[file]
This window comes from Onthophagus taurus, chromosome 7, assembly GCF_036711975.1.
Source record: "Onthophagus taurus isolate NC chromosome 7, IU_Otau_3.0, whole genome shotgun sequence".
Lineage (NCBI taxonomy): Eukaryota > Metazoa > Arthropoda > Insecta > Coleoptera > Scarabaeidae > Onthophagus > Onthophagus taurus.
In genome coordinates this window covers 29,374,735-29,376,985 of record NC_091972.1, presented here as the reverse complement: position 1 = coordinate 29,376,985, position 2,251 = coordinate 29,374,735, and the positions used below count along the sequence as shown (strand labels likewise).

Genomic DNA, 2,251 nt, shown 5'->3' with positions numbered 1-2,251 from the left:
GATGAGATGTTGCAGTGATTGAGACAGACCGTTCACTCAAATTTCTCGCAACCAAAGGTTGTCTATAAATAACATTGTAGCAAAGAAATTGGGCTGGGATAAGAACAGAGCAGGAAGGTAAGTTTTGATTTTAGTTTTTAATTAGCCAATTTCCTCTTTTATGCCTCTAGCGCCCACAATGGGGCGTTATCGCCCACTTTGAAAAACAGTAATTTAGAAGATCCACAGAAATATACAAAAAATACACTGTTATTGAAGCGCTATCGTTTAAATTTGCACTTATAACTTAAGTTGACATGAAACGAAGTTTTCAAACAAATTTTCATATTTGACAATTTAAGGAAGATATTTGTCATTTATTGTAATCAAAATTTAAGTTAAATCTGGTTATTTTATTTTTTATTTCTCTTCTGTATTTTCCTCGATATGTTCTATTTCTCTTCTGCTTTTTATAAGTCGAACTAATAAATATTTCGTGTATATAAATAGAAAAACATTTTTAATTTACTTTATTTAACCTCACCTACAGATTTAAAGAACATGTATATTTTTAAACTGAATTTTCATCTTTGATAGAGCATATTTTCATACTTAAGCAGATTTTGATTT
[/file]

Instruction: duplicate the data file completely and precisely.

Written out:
This window comes from Onthophagus taurus, chromosome 7, assembly GCF_036711975.1.
Source record: "Onthophagus taurus isolate NC chromosome 7, IU_Otau_3.0, whole genome shotgun sequence".
Lineage (NCBI taxonomy): Eukaryota > Metazoa > Arthropoda > Insecta > Coleoptera > Scarabaeidae > Onthophagus > Onthophagus taurus.
In genome coordinates this window covers 29,374,735-29,376,985 of record NC_091972.1, presented here as the reverse complement: position 1 = coordinate 29,376,985, position 2,251 = coordinate 29,374,735, and the positions used below count along the sequence as shown (strand labels likewise).

Genomic DNA, 2,251 nt, shown 5'->3' with positions numbered 1-2,251 from the left:
GATGAGATGTTGCAGTGATTGAGACAGACCGTTCACTCAAATTTCTCGCAACCAAAGGTTGTCTATAAATAACATTGTAGCAAAGAAATTGGGCTGGGATAAGAACAGAGCAGGAAGGTAAGTTTTGATTTTAGTTTTTAATTAGCCAATTTCCTCTTTTATGCCTCTAGCGCCCACAATGGGGCGTTATCGCCCACTTTGAAAAACAGTAATTTAGAAGATCCACAGAAATATACAAAAAATACACTGTTATTGAAGCGCTATCGTTTAAATTTGCACTTATAACTTAAGTTGACATGAAACGAAGTTTTCAAACAAATTTTCATATTTGACAATTTAAGGAAGATATTTGTCATTTATTGTAATCAAAATTTAAGTTAAATCTGGTTATTTTATTTTTTATTTCTCTTCTGTATTTTCCTCGATATGTTCTATTTCTCTTCTGCTTTTTATAAGTCGAACTAATAAATATTTCGTGTATATAAATAGAAAAACATTTTTAATTTACTTTATTTAACCTCACCTACAGATTTAAAGAACATGTATATTTTTAAACTGAATTTTCATCTTTGATAGAGCATATTTTCATACTTAAGCAGATTTTGATTT